names of "&", "@", and "#"(Words Frequently Sought)
(The lists of names given in this entry are DELIBERATELY incomplete. For a comprehensive list of formal and informal terms for these and many other keyboard symbols, see the entry ASCII in the Jargon File.) "&" is called "ampersand". The longest name for "@" is "commercial at sign"; the first and last words may each be omitted. The official ANSI/CCITT name is "commercial at". There are actually two typeset symbols, with distinct histories, for which we use "#" in ASCII text. One (with horizontal strokes slanted and thicker than the vertical strokes) is the musical "sharp (sign)", as in "the key of C# major". The other (with vertical strokes slanted) is called "number (sign)", as in "the team finished in the #5 position", or "pound (sign)", referring to weight, as in "a 5# bag of potatoes". Although use of this sign to denote weight has declined, "pound" is the most widely used name for it in the U.S. But it confuses people who expect that term to mean the symbol for sterling currency (located on many British keyboards in the same place as "#" is found on U.S. keyboards). "Number sign", adopted by ANSI/CCITT, is unambiguous, but little known in both the U.K. and the U.S. Computer-users in the U.K. usually call the symbol a "hash", from its appearance (reminiscent of marks one might make when chopping). Finally, in a failed attempt to avoid the naming problem by creating a new name, the term "octothorp(e)" (which MWCD10 dates 1971) was invented for "#", allegedly by Bell Labs engineers when touch-tone telephones were introduced in the mid-1960s. "Octo-" means eight, and "thorp" was an Old English word for _village_: apparently the sign was playfully construed as eight fields surrounding a village. Another story has it that a Bell Labs supervisor named Don MacPherson coined the word from the number of endpoints and from the surname of U.S. athlete James Francis Thorpe. Merriam-Webster Editorial Department told me: "All of the stories you record are known to us, but the evidence does not line up nicely behind any one of them."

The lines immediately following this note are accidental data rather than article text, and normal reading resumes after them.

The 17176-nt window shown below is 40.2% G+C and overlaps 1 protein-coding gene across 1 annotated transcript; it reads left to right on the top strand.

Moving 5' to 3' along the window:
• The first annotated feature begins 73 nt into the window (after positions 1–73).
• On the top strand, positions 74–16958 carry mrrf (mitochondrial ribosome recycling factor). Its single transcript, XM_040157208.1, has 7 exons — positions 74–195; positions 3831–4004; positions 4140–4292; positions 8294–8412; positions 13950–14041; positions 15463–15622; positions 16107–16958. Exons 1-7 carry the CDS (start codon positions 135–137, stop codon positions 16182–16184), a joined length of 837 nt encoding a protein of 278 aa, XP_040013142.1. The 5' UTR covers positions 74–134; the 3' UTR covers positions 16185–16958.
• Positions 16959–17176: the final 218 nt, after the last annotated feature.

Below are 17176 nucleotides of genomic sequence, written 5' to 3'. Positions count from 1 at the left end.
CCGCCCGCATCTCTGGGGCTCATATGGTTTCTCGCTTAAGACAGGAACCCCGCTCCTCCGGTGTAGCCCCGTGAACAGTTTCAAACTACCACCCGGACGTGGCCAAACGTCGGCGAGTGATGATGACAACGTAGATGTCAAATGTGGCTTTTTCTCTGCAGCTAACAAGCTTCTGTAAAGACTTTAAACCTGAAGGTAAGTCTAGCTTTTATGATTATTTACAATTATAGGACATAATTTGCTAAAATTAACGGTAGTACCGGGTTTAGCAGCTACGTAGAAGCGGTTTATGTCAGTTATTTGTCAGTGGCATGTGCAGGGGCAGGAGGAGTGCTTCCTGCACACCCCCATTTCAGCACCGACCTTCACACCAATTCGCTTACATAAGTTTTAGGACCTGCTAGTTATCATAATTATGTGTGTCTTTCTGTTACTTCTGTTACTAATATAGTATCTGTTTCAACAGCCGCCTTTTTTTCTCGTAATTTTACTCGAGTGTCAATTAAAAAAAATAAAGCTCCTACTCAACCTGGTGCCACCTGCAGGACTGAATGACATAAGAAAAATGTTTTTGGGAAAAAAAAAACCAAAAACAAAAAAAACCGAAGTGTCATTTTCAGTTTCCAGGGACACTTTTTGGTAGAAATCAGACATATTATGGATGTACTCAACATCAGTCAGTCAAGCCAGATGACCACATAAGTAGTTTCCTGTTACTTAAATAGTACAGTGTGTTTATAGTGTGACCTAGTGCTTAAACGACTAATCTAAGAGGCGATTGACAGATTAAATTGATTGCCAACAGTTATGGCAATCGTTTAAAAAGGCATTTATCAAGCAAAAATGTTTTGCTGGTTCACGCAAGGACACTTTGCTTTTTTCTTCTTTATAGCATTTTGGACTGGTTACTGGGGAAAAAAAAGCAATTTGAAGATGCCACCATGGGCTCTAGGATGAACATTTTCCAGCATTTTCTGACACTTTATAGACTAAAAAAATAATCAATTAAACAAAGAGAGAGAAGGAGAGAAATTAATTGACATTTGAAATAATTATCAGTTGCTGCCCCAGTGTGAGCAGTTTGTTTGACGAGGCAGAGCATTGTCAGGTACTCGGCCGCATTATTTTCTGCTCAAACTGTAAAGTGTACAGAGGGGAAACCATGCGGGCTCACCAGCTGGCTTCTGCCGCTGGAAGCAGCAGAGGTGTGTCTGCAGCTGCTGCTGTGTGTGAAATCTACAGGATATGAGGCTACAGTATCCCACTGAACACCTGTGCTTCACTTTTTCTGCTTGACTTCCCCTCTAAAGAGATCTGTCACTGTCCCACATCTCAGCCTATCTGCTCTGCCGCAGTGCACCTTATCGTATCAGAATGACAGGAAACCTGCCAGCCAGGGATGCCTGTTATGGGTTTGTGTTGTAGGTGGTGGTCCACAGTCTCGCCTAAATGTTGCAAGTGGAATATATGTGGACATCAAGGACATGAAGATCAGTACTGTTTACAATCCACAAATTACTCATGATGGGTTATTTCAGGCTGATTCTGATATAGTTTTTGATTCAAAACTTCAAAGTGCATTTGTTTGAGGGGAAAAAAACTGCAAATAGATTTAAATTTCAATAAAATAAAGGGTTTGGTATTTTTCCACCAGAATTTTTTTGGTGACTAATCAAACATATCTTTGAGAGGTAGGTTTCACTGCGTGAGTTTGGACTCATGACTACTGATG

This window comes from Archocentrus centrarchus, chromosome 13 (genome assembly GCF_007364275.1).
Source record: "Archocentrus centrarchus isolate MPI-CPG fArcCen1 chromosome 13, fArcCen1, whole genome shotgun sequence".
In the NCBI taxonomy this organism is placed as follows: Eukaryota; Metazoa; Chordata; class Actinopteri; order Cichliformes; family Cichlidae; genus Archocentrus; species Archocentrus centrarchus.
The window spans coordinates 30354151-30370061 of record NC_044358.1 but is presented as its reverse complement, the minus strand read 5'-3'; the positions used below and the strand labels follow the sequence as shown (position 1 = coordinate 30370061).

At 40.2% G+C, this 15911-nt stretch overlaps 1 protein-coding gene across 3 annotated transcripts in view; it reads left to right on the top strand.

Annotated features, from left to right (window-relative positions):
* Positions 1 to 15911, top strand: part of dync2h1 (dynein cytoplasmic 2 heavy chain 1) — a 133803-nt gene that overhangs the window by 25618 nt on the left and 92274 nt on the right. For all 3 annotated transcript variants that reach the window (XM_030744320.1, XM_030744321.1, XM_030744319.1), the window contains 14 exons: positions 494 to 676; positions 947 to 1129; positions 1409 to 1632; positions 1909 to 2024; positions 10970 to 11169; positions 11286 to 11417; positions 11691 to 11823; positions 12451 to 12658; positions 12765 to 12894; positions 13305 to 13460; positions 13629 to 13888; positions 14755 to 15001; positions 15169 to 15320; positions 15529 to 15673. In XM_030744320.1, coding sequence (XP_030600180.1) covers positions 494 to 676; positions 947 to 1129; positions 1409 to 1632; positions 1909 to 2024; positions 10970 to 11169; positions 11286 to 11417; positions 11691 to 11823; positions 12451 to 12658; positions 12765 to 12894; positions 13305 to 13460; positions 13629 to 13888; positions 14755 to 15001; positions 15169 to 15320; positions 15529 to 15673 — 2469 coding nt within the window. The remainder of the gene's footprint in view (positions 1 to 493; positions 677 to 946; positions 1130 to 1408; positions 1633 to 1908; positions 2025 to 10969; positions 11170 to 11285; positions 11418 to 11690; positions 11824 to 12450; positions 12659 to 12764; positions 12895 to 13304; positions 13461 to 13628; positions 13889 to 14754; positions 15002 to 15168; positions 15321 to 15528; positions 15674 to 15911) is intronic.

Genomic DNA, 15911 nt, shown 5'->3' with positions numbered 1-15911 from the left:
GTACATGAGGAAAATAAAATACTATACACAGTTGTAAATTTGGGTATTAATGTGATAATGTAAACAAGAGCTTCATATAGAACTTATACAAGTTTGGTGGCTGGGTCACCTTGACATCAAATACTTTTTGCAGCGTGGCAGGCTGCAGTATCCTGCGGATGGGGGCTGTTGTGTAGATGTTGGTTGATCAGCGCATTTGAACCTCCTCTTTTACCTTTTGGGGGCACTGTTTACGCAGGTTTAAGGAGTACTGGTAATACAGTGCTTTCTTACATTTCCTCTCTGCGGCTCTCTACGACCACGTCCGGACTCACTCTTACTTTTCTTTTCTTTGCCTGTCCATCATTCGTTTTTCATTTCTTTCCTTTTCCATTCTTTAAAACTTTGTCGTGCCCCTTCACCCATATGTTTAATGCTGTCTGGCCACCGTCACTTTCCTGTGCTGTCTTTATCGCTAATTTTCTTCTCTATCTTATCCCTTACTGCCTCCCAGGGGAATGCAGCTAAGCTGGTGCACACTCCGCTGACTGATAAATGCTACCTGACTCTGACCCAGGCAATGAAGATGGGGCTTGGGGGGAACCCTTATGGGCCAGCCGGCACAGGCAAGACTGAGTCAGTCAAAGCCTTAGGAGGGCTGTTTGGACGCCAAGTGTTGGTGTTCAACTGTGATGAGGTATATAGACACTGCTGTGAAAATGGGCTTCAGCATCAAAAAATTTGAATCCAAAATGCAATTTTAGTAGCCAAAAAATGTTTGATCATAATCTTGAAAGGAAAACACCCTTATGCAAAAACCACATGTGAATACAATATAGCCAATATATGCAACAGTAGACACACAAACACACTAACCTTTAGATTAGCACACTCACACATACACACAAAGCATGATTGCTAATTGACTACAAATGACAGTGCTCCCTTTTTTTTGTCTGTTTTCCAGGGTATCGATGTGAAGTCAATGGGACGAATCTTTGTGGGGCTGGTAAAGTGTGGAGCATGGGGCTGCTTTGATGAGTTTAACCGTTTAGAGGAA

This is a temporary page for the development of aue FAQ material and the testing of scripts.
Please do not bookmark this page.